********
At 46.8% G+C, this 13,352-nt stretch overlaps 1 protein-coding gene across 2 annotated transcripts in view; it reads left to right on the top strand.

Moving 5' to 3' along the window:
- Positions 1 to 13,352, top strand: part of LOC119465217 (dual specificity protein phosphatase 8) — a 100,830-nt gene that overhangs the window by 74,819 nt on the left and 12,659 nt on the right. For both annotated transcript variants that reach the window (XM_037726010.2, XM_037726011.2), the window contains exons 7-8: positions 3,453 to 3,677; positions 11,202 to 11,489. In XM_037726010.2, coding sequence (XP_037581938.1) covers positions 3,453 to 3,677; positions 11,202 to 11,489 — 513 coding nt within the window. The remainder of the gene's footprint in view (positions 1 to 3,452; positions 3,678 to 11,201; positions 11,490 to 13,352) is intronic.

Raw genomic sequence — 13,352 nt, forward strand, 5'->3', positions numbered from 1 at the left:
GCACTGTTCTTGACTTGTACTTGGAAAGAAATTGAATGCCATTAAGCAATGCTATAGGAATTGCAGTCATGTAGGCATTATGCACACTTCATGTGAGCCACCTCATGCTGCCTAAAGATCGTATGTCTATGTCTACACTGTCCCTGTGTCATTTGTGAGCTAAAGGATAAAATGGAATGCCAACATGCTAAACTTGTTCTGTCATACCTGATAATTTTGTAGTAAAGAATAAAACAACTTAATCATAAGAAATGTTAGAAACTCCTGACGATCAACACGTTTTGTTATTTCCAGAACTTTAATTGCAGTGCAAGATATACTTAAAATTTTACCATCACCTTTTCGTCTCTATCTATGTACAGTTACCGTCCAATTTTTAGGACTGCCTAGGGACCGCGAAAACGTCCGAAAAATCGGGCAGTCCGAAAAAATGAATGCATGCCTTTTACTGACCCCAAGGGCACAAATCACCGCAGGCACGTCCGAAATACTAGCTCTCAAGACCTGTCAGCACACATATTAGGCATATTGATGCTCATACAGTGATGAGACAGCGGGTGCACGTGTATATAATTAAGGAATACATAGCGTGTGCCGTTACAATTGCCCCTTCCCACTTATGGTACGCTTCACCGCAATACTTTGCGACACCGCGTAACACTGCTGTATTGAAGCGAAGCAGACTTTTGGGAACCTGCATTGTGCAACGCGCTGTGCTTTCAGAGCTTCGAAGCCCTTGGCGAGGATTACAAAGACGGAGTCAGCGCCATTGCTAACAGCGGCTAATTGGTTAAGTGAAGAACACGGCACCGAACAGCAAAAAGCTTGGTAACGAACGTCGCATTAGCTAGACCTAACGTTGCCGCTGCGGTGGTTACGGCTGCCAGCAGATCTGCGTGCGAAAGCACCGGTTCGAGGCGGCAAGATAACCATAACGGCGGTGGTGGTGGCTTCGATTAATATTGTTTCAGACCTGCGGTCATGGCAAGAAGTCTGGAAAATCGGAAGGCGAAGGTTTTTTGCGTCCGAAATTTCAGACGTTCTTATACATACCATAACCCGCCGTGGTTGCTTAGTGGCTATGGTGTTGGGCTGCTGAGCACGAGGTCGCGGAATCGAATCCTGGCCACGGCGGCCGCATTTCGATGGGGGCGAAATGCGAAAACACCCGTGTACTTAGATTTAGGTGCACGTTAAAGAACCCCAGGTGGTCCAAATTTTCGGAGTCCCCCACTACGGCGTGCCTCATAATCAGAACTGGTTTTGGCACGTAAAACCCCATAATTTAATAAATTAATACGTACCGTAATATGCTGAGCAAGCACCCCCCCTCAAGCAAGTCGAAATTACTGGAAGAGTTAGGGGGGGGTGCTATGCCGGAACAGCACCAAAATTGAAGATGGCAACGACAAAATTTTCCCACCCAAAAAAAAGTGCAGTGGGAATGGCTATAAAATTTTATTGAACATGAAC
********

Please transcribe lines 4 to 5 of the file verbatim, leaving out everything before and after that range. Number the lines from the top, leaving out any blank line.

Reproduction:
Raw genomic sequence — 13,352 nt, forward strand, 5'->3', positions numbered from 1 at the left:
GCACTGTTCTTGACTTGTACTTGGAAAGAAATTGAATGCCATTAAGCAATGCTATAGGAATTGCAGTCATGTAGGCATTATGCACACTTCATGTGAGCCACCTCATGCTGCCTAAAGATCGTATGTCTATGTCTACACTGTCCCTGTGTCATTTGTGAGCTAAAGGATAAAATGGAATGCCAACATGCTAAACTTGTTCTGTCATACCTGATAATTTTGTAGTAAAGAATAAAACAACTTAATCATAAGAAATGTTAGAAACTCCTGACGATCAACACGTTTTGTTATTTCCAGAACTTTAATTGCAGTGCAAGATATACTTAAAATTTTACCATCACCTTTTCGTCTCTATCTATGTACAGTTACCGTCCAATTTTTAGGACTGCCTAGGGACCGCGAAAACGTCCGAAAAATCGGGCAGTCCGAAAAAATGAATGCATGCCTTTTACTGACCCCAAGGGCACAAATCACCGCAGGCACGTCCGAAATACTAGCTCTCAAGACCTGTCAGCACACATATTAGGCATATTGATGCTCATACAGTGATGAGACAGCGGGTGCACGTGTATATAATTAAGGAATACATAGCGTGTGCCGTTACAATTGCCCCTTCCCACTTATGGTACGCTTCACCGCAATACTTTGCGACACCGCGTAACACTGCTGTATTGAAGCGAAGCAGACTTTTGGGAACCTGCATTGTGCAACGCGCTGTGCTTTCAGAGCTTCGAAGCCCTTGGCGAGGATTACAAAGACGGAGTCAGCGCCATTGCTAACAGCGGCTAATTGGTTAAGTGAAGAACACGGCACCGAACAGCAAAAAGCTTGGTAACGAACGTCGCATTAGCTAGACCTAACGTTGCCGCTGCGGTGGTTACGGCTGCCAGCAGATCTGCGTGCGAAAGCACCGGTTCGAGGCGGCAAGATAACCATAACGGCGGTGGTGGTGGCTTCGATTAATATTGTTTCAGACCTGCGGTCATGGCAAGAAGTCTGGAAAATCGGAAGGCGAAGGTTTTTTGCGTCCGAAATTTCAGACGTTCTTATACATACCATAACCCGCCGTGGTTGCTTAGTGGCTATGGTGTTGGGCTGCTGAGCACGAGGTCGCGGAATCGAATCCTGGCCACGGCGGCCGCATTTCGATGGGGGCGAAATGCGAAAACACCCGTGTACTTAGATTTAGGTGCACGTTAAAGAACCCCAGGTGGTCCAAATTTTCGGAGTCCCCCACTACGGCGTGCCTCATAATCAGAACTGGTTTTGGCACGTAAAACCCCATAATTTAATAAATTAATACGTACCGTAATATGCTGAGCAAGCACCCCCCCTCAAGCAAGTCGAAATTACTGGAAGAGTTAGGGGGGGGTGCTATGCCGGAACAGCACCAAAATTGAAGATGGCAACGACAAAATTTTCCCACCCAAAAAAAAGTGCAGTGGGAATGGCTATAAAATTTTATTGAACATGAAC